Chris Barrett and Luke McCabe paid for their college education by offering their lives up for sponsorship. In 2005, Alex Tew started The Million Dollar Homepage and sold a million bucks worth of ads on a page that was nothing but ads. Last year a web developer tried to sell his name for $250,000 -- he didn't quite make it but still found a buyer for 25 grand. Most recently, Luke Livingston has started Sponsor My Loans in an effort to pay off his student loans -- in $200 monthly increments.In 2000,
There have been numerous examples of this sort of advertising scheme in the past, where advertising is sold on the premise that the method of advertising is so unique or wacky that it will garner mainstream press attention just for being sold -- and thus make the ads themselves worthwhile. But how long can that keep working?
Apparently, the market is still strong for selling ads based on future press coverage about your ad sales. Livingston has already scored press at TheStreet.com, Young Money Magazine, and The National Association of Student Financial Aid Administrators, and lined up sponsors through May. (He's also gotten press on this blog -- yes, I realize the irony here.)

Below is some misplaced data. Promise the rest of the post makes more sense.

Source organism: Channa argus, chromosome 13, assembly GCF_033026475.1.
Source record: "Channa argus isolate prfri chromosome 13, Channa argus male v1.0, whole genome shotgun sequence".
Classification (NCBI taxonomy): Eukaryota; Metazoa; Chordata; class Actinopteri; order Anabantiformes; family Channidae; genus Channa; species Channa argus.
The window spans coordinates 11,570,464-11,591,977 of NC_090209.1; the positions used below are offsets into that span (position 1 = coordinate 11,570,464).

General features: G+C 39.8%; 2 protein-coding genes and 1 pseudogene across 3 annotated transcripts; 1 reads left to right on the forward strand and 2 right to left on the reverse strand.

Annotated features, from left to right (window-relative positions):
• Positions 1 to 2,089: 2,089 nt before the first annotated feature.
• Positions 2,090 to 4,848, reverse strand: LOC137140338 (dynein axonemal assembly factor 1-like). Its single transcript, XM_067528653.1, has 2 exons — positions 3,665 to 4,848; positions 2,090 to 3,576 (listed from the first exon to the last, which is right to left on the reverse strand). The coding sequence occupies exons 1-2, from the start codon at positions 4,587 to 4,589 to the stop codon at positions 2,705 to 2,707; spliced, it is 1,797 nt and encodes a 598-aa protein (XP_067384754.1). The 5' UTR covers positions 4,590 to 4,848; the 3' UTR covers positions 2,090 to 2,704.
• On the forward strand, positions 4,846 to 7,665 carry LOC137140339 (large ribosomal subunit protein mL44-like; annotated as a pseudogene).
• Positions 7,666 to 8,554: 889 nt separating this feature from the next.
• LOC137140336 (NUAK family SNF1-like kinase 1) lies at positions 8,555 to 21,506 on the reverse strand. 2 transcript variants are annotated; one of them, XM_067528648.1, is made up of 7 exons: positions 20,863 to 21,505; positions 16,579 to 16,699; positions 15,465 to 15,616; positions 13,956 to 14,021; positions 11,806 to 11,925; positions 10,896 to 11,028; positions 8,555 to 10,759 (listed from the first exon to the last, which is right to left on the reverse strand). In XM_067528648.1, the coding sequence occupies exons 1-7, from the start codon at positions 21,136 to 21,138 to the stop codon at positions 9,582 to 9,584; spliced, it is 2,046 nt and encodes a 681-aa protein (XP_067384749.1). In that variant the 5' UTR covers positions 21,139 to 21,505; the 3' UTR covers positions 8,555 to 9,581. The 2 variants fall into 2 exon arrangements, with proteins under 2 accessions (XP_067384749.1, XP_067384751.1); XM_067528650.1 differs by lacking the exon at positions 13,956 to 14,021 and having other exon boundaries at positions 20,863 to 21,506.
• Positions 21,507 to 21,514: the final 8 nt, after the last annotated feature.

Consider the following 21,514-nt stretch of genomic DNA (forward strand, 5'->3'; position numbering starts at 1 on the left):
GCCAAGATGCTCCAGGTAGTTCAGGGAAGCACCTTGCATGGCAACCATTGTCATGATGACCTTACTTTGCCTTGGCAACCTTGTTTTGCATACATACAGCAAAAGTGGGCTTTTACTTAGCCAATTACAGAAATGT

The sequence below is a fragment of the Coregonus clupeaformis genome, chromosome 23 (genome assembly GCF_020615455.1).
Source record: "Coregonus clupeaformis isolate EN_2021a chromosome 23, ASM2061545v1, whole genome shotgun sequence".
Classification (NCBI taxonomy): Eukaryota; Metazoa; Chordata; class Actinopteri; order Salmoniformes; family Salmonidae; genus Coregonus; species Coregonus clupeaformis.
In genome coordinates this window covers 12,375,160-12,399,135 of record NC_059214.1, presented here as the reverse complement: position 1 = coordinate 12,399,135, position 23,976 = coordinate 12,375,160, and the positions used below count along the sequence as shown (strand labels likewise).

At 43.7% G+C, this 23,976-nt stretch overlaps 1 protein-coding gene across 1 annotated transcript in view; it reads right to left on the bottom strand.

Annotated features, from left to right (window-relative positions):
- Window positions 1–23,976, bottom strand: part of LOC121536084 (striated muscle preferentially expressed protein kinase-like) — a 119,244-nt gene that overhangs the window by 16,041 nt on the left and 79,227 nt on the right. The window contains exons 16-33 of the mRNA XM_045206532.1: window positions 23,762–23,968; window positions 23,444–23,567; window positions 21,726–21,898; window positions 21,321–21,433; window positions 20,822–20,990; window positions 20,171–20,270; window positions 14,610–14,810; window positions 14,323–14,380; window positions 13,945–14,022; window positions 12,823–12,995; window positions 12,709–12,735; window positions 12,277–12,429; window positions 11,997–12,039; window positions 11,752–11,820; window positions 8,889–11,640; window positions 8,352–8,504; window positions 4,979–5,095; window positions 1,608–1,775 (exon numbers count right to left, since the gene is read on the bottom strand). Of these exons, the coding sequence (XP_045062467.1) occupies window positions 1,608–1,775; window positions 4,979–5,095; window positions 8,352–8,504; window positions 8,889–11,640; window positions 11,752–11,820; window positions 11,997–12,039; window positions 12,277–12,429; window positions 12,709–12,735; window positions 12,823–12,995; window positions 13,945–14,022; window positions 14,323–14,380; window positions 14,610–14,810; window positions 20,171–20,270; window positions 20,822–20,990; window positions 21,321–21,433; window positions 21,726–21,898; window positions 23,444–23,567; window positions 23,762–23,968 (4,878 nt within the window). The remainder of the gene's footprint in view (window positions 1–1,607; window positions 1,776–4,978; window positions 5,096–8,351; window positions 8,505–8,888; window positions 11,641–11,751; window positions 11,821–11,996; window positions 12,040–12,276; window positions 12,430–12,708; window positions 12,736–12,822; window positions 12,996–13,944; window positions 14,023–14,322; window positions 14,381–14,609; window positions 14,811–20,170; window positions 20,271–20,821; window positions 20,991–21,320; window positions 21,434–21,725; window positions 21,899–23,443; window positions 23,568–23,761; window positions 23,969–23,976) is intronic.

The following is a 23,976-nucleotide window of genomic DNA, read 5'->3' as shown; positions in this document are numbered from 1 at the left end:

There appears to be such a market for wacky ads, that a site like Body Billboardz, a marketplace for people willing to sell ad space on their bodies, currently has nearly 50 people willing to sell themselves to corporations.
I'm somewhat amazed that these advertising schemes keep working. And it's hard for me to believe that the ads really garner any sort of return for the companies that place them -- this is about as untargeted as you can get in advertising, and the people visiting these sites are really more interested in marveling at the tremendous luck of the people behind them then at checking out the companies willing to put up the cash for advertising. But as Livingston says in his press release, "Hey, it's worth a shot, right?"